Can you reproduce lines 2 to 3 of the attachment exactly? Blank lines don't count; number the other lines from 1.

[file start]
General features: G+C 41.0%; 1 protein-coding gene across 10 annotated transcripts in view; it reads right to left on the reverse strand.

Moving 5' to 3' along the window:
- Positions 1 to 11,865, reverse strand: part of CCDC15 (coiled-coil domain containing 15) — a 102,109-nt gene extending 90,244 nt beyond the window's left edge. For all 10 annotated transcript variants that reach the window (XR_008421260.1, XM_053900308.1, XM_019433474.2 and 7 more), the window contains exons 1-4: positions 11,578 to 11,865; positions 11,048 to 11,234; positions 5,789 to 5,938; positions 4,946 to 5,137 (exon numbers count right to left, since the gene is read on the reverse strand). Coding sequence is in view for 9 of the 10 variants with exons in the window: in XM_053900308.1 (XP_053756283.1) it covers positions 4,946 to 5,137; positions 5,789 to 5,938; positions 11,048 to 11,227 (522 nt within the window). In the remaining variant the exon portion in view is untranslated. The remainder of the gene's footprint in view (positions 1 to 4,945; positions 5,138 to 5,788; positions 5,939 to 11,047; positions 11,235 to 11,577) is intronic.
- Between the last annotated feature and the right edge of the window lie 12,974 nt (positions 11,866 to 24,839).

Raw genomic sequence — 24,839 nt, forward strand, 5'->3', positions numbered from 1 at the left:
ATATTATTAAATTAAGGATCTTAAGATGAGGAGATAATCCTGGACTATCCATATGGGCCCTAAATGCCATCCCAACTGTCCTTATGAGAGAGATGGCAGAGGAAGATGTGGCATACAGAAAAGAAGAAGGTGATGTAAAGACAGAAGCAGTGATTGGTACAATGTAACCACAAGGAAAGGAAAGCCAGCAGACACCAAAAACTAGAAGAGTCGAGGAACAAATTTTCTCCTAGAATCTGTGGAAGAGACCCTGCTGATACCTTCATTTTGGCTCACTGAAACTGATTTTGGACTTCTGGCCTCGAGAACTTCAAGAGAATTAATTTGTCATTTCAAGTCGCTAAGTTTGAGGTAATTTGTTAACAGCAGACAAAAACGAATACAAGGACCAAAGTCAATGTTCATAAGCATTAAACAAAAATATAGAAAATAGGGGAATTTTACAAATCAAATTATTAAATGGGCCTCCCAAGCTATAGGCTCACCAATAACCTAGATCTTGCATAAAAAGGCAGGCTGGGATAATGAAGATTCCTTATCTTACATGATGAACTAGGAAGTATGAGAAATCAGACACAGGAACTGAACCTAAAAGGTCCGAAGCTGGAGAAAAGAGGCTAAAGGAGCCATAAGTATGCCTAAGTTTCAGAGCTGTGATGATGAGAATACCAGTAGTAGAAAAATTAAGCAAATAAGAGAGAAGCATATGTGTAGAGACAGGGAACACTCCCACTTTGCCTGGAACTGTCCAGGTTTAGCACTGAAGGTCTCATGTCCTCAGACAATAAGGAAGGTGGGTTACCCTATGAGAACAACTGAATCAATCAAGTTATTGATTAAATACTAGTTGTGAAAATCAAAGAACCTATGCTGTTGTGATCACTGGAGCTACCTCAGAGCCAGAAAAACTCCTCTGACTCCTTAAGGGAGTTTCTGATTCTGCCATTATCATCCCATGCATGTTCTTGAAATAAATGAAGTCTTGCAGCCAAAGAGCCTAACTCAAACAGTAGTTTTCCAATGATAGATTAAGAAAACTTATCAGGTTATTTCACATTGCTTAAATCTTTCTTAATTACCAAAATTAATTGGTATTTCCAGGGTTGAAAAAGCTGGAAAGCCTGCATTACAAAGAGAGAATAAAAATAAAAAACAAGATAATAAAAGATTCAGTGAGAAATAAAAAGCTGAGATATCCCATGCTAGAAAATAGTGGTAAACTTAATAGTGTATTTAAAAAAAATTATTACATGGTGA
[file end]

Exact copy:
Moving 5' to 3' along the window:
- Positions 1 to 11,865, reverse strand: part of CCDC15 (coiled-coil domain containing 15) — a 102,109-nt gene extending 90,244 nt beyond the window's left edge. For all 10 annotated transcript variants that reach the window (XR_008421260.1, XM_053900308.1, XM_019433474.2 and 7 more), the window contains exons 1-4: positions 11,578 to 11,865; positions 11,048 to 11,234; positions 5,789 to 5,938; positions 4,946 to 5,137 (exon numbers count right to left, since the gene is read on the reverse strand). Coding sequence is in view for 9 of the 10 variants with exons in the window: in XM_053900308.1 (XP_053756283.1) it covers positions 4,946 to 5,137; positions 5,789 to 5,938; positions 11,048 to 11,227 (522 nt within the window). In the remaining variant the exon portion in view is untranslated. The remainder of the gene's footprint in view (positions 1 to 4,945; positions 5,138 to 5,788; positions 5,939 to 11,047; positions 11,235 to 11,577) is intronic.